Making new friends takes time — including during freshman year
Natalie Weber | Wednesday, August 28, 2019
“I hope they’re having fun,” I thought as I watched a group of freshmen sing and shout “Mr. Brightside” across God Quad. “I really do. But also, thank goodness I don’t have to go through that again.”
As I watched first years parade around campus, I was brought back to my own Welcome Weekend. Every dorm event felt like an endless shuffle from fellow freshman to fellow freshman as I tried to meet as many people as possible, but our conversations rarely went beyond the name/major/hometown Notre Dame introduction. I was torn between the desire to make new friends and to just have a few quiet minutes alone.
After Welcome Weekend, I left a little closer with my roommates and a couple of other girls from my dorm. I was grateful for these slowly developing friendships, but felt a bit frustrated — getting to know new people, and move beyond boring small talk, seemed difficult to do, and I was getting tired of introducing myself to new people.
Fortunately, both of my roommates were friendly and outgoing, and I did end up meeting a lot of people through them. And as I began to get involved with clubs on campus, I also found it easier to connect with people as we already had at least one interest in common.
All of this is to say: If you’re a freshman and feeling a little lonely after orientation, that’s OK. Chances are everyone else is too. As you settle into your classes and start to involve yourself in campus life, you’ll find more ways to bond with your classmates — whether that’s struggling through general chemistry, taking on Hawaiian-shirt-clad opponents in broomball, sharing your faith in a small group or taking part in any other number of activities.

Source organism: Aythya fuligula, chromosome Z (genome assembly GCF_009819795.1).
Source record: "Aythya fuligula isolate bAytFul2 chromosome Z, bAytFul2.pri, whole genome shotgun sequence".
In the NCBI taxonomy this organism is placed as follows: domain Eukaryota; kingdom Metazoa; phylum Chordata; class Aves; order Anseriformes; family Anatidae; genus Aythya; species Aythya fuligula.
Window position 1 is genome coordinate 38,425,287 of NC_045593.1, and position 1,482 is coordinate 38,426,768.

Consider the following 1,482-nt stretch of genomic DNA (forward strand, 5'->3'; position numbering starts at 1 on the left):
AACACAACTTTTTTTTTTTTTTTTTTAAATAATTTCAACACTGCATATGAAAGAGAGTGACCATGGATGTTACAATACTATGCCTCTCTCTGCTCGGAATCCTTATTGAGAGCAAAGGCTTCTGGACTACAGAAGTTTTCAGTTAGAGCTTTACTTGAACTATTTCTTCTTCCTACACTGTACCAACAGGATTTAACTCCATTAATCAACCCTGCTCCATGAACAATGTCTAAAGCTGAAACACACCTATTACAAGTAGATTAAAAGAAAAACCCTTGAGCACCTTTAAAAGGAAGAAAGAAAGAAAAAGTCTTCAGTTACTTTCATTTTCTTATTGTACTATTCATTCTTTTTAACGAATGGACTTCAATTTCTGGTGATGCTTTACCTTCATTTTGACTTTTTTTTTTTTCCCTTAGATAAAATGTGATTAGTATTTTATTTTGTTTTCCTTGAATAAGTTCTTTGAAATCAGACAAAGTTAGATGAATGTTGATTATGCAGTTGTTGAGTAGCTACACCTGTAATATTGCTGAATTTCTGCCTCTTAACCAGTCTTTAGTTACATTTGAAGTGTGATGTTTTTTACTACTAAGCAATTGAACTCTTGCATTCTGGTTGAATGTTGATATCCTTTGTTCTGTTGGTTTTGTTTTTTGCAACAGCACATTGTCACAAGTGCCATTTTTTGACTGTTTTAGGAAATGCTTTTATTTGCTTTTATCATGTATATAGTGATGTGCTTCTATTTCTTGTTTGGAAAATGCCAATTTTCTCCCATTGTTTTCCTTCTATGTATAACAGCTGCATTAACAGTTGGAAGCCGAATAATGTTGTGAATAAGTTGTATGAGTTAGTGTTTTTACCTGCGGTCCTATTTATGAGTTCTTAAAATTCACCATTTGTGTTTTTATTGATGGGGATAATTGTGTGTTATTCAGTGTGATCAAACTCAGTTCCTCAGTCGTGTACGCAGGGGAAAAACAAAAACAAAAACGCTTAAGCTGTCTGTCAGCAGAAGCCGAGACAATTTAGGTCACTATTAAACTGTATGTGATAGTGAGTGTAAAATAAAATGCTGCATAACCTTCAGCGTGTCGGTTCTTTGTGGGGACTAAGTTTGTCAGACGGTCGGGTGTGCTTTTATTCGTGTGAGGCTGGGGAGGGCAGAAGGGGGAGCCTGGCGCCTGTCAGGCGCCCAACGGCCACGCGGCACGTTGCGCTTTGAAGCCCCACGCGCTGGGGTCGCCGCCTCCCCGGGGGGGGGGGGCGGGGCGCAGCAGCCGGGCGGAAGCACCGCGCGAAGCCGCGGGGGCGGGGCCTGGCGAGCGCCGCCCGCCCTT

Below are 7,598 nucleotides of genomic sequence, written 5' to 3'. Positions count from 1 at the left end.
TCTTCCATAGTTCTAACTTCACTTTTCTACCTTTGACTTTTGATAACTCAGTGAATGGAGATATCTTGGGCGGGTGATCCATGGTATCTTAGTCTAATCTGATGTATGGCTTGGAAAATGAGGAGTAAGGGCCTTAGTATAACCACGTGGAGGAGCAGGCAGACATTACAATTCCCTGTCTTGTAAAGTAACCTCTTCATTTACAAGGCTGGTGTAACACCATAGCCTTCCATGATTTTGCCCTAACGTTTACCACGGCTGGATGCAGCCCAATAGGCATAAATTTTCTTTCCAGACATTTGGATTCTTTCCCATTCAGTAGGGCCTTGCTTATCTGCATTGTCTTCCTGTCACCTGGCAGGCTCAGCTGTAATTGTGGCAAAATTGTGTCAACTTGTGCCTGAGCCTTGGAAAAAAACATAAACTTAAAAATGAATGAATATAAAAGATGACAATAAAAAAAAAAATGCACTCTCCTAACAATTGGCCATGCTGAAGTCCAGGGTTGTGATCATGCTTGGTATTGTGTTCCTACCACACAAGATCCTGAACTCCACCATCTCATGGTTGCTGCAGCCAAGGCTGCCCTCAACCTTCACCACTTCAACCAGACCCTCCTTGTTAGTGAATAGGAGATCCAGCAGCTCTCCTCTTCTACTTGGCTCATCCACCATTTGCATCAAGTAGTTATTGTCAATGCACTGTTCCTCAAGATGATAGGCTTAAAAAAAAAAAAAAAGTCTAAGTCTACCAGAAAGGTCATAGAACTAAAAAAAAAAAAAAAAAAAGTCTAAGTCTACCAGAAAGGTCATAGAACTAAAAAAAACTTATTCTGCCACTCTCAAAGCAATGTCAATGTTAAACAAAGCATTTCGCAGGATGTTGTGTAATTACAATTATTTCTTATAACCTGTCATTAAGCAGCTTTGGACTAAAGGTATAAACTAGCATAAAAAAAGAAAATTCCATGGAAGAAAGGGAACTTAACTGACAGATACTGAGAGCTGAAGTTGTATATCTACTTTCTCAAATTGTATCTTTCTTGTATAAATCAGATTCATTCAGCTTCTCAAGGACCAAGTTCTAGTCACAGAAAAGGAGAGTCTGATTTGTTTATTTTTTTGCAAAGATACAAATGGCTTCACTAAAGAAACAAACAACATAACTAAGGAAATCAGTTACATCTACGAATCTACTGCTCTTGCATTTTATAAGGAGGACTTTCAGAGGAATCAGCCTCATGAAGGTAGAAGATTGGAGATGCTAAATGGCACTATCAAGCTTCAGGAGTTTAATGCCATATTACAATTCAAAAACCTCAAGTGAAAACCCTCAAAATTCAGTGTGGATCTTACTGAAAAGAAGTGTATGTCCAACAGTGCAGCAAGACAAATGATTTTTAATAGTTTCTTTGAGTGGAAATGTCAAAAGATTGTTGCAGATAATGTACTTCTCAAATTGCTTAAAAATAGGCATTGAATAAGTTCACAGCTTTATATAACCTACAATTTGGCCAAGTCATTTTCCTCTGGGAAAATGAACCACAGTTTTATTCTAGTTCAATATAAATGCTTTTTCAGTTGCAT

You probably won’t make all of your friends in your first year of college, so there’s no need to fret if you didn’t get to know as many people as you would have liked during orientation. Some of your future friends probably don’t even attend your school yet and you’ll only get to know them as an upperclassman.
Throughout your sophomore year, as you all get more busy, you may drift apart. Maybe you’ll make new friends. Maybe you’ll reconnect with your old friends down the road. Maybe both. And perhaps, just when you feel your friend group is firmly finalized as an upperclassman, you’ll be surprised to find yourself making other close friends outside of that group in just a few short months.
Welcome Weekend certainly isn’t reflective of your four years at college, and it can be hard to bond with people during orientation, especially if you’re an introvert like I am. So, if you’re a first year just settling in, don’t start worrying about your squad just yet. That will come with time. Enjoy your classes, join a few clubs and, of course, feel free to swing by The Observer office and say hi if you want to write for us — but please, just don’t ask my dorm or major.
The views expressed in this column are those of the author and not necessarily those of The Observer.